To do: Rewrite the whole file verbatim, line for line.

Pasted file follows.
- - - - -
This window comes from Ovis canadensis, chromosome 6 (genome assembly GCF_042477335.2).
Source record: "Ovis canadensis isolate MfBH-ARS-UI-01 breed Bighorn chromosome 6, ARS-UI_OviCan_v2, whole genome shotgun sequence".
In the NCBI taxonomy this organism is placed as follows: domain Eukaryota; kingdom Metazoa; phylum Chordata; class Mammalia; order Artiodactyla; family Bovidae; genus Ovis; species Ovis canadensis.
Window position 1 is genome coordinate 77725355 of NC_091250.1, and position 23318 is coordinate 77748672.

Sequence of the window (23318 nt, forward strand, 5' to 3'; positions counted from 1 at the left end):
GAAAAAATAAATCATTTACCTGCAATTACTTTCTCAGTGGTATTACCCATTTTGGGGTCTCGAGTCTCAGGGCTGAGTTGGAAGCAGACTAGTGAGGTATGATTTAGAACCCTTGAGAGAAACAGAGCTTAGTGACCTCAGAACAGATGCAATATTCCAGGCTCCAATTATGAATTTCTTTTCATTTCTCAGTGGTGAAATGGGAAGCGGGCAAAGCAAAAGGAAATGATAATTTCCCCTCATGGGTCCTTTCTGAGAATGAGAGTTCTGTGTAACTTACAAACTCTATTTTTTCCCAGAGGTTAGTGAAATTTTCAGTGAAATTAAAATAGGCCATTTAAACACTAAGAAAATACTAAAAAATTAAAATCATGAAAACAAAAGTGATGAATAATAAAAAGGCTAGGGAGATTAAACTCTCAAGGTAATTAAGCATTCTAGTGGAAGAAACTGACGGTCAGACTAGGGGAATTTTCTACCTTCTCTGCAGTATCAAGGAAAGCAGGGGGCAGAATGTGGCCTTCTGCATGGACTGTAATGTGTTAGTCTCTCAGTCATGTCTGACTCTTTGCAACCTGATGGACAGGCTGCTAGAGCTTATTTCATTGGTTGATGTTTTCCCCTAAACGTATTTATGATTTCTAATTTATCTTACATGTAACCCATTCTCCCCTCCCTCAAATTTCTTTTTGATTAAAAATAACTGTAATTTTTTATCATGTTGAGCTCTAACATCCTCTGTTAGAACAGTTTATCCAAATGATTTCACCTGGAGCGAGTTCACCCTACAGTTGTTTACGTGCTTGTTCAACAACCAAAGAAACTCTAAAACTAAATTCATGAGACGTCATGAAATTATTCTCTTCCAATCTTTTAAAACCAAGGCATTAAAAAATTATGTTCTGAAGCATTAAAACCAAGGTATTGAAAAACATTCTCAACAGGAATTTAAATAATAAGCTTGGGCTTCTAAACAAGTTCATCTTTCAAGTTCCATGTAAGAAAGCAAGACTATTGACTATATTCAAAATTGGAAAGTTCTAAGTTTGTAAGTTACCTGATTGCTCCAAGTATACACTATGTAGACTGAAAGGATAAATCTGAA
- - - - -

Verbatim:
This window comes from Ovis canadensis, chromosome 6 (genome assembly GCF_042477335.2).
Source record: "Ovis canadensis isolate MfBH-ARS-UI-01 breed Bighorn chromosome 6, ARS-UI_OviCan_v2, whole genome shotgun sequence".
In the NCBI taxonomy this organism is placed as follows: domain Eukaryota; kingdom Metazoa; phylum Chordata; class Mammalia; order Artiodactyla; family Bovidae; genus Ovis; species Ovis canadensis.
Window position 1 is genome coordinate 77725355 of NC_091250.1, and position 23318 is coordinate 77748672.

Sequence of the window (23318 nt, forward strand, 5' to 3'; positions counted from 1 at the left end):
GAAAAAATAAATCATTTACCTGCAATTACTTTCTCAGTGGTATTACCCATTTTGGGGTCTCGAGTCTCAGGGCTGAGTTGGAAGCAGACTAGTGAGGTATGATTTAGAACCCTTGAGAGAAACAGAGCTTAGTGACCTCAGAACAGATGCAATATTCCAGGCTCCAATTATGAATTTCTTTTCATTTCTCAGTGGTGAAATGGGAAGCGGGCAAAGCAAAAGGAAATGATAATTTCCCCTCATGGGTCCTTTCTGAGAATGAGAGTTCTGTGTAACTTACAAACTCTATTTTTTCCCAGAGGTTAGTGAAATTTTCAGTGAAATTAAAATAGGCCATTTAAACACTAAGAAAATACTAAAAAATTAAAATCATGAAAACAAAAGTGATGAATAATAAAAAGGCTAGGGAGATTAAACTCTCAAGGTAATTAAGCATTCTAGTGGAAGAAACTGACGGTCAGACTAGGGGAATTTTCTACCTTCTCTGCAGTATCAAGGAAAGCAGGGGGCAGAATGTGGCCTTCTGCATGGACTGTAATGTGTTAGTCTCTCAGTCATGTCTGACTCTTTGCAACCTGATGGACAGGCTGCTAGAGCTTATTTCATTGGTTGATGTTTTCCCCTAAACGTATTTATGATTTCTAATTTATCTTACATGTAACCCATTCTCCCCTCCCTCAAATTTCTTTTTGATTAAAAATAACTGTAATTTTTTATCATGTTGAGCTCTAACATCCTCTGTTAGAACAGTTTATCCAAATGATTTCACCTGGAGCGAGTTCACCCTACAGTTGTTTACGTGCTTGTTCAACAACCAAAGAAACTCTAAAACTAAATTCATGAGACGTCATGAAATTATTCTCTTCCAATCTTTTAAAACCAAGGCATTAAAAAATTATGTTCTGAAGCATTAAAACCAAGGTATTGAAAAACATTCTCAACAGGAATTTAAATAATAAGCTTGGGCTTCTAAACAAGTTCATCTTTCAAGTTCCATGTAAGAAAGCAAGACTATTGACTATATTCAAAATTGGAAAGTTCTAAGTTTGTAAGTTACCTGATTGCTCCAAGTATACACTATGTAGACTGAAAGGATAAATCTGAA